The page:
Saturday, November 18, 2006

Remarkable Consistency

I have to admit, I don’t go to McDonalds that often. However, last week while driving through the Netherlands, I couldn’t help but notice the pervasiveness of McDonalds. I must also admit that I am a big fan of McDonalds French Fries.
Last week, the temptation was too great. I stopped, ordered a large French Fries and Coke. It was the same French Fires and Coke that I managed to get every time I succumb to the temptation. Korea or Japan; Texas or Oklahoma; Paris, Amsterdam or Rome it is always the same.

Of course, that is what we expect when we go to McDonalds. Product consistency is one of the hallmarks of the McDonalds experience. Along with national now international marketing, product consistency is what made McDonalds remarkable.

Unfortunately, what was once remarkable has become ordinary. McDonalds has been so successful at replicating their consistency that we have come to expect this level of consistency as the baseline of any product we buy from a national brand. The fact of the matter is, to succeed in any business whether fast food or technology consulting, if you are not delivering the same level of consistency that McDonalds has established as the benchmark, your organization is dead.

So, how has McDonalds manage to make the most remarkable consistency ever achieved by a hand produced product an ordinary expectation. I chatted with the manager at the McDonalds in the Netherlands and this is what she said.

The success of McDonalds relies upon consistent product delivery enabled by four overriding components:

  1. Crew members who show up when they are scheduled to work; who learn and perform the tasks they are required to perform; and who treat the customer right.
  2. The most consistent and efficient internal management development systems in the world.
  3. The most consistent and efficient restaurant systems in the world.
  4. The most consistent and efficient distribution systems in the world.

In short, McDonalds relies upon a world-class distribution system, terminating with a well defined operational system run by internally developed managers who provide oversight of dependable people.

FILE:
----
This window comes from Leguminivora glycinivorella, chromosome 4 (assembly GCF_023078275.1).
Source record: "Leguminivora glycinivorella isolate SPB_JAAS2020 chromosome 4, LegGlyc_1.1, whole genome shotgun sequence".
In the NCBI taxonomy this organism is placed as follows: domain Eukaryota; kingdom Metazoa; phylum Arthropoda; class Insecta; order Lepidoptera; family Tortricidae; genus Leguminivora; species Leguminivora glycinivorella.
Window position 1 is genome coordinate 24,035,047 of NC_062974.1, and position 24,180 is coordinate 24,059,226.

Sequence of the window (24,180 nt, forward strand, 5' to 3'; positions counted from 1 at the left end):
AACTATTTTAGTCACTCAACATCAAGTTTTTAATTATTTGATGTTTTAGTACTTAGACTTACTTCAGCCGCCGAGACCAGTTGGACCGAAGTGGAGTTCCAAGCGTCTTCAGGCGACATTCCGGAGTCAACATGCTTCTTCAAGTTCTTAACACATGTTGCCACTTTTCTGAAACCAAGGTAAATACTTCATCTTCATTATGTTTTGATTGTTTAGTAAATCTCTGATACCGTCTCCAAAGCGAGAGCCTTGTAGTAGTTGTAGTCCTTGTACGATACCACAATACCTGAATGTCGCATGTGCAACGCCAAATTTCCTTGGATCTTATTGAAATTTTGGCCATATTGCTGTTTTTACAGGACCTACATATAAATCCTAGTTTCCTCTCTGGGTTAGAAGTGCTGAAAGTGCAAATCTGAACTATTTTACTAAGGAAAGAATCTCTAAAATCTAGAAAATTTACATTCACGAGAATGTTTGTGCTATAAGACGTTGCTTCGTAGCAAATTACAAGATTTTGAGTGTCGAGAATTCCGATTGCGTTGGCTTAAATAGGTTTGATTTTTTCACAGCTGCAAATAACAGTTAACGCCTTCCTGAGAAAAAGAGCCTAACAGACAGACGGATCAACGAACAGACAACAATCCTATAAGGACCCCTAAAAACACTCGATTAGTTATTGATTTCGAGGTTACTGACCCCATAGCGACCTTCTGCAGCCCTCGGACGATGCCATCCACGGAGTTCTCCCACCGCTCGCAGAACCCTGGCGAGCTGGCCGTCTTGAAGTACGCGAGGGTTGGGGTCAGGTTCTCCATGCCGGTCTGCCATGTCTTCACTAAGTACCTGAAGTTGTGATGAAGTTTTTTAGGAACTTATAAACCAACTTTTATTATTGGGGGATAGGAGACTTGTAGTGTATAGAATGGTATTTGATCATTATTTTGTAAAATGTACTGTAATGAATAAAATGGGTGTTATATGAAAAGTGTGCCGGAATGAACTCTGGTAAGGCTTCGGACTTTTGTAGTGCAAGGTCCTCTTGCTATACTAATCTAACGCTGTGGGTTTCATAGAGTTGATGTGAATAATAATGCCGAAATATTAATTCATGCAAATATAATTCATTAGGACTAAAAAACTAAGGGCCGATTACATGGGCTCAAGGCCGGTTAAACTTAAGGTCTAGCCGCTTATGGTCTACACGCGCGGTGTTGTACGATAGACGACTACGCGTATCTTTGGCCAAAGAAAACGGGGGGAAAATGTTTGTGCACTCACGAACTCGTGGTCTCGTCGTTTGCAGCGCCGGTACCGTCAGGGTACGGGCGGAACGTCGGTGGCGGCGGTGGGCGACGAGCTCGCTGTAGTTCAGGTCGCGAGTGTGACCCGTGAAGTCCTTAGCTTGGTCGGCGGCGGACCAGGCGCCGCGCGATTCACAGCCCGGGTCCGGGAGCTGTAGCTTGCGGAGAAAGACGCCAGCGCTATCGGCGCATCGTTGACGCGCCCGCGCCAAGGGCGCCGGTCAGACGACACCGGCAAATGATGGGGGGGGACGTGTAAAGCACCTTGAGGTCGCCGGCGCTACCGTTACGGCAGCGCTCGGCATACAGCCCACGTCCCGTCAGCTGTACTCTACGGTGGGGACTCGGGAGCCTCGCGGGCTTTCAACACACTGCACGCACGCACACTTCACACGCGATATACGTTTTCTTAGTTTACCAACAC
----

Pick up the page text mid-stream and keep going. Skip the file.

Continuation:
Which brings me to the point I’m trying to make; McDonalds-style consistency may have become an ordinary expectation in the big-business world of fast food but can the same be said for most small to medium sized business and organizations.

Is your organization the termination point of a world class distribution system? Does your organization have a well defined production system? Do you have a consistent process for developing managers who have experience working your production systems? Could you succeed with front-line employees possessing little more than basic work skills and the potential to grow?

If you answer “No” to any of these questions, your problem is not a lack of leadership development at all levels of your organization. Adding more leadership will not get you to the “Yes” answers.

Rather, your problem is execution: supply chain management; operational systems definition; and management development.

The “Yes” answers are found by Knowing the Machine: understanding your value proposition and how your organization delivers that value to the customer not by buying the Conventional Leadership Wisdom the Leadership-Industrial Complex pushes as the answer to every operational problem.

Would your organization benefit from McDonalds-style consistency? I’ll bet you the dollar you’re going to spend on your next leadership book that it would.

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Take care...

John

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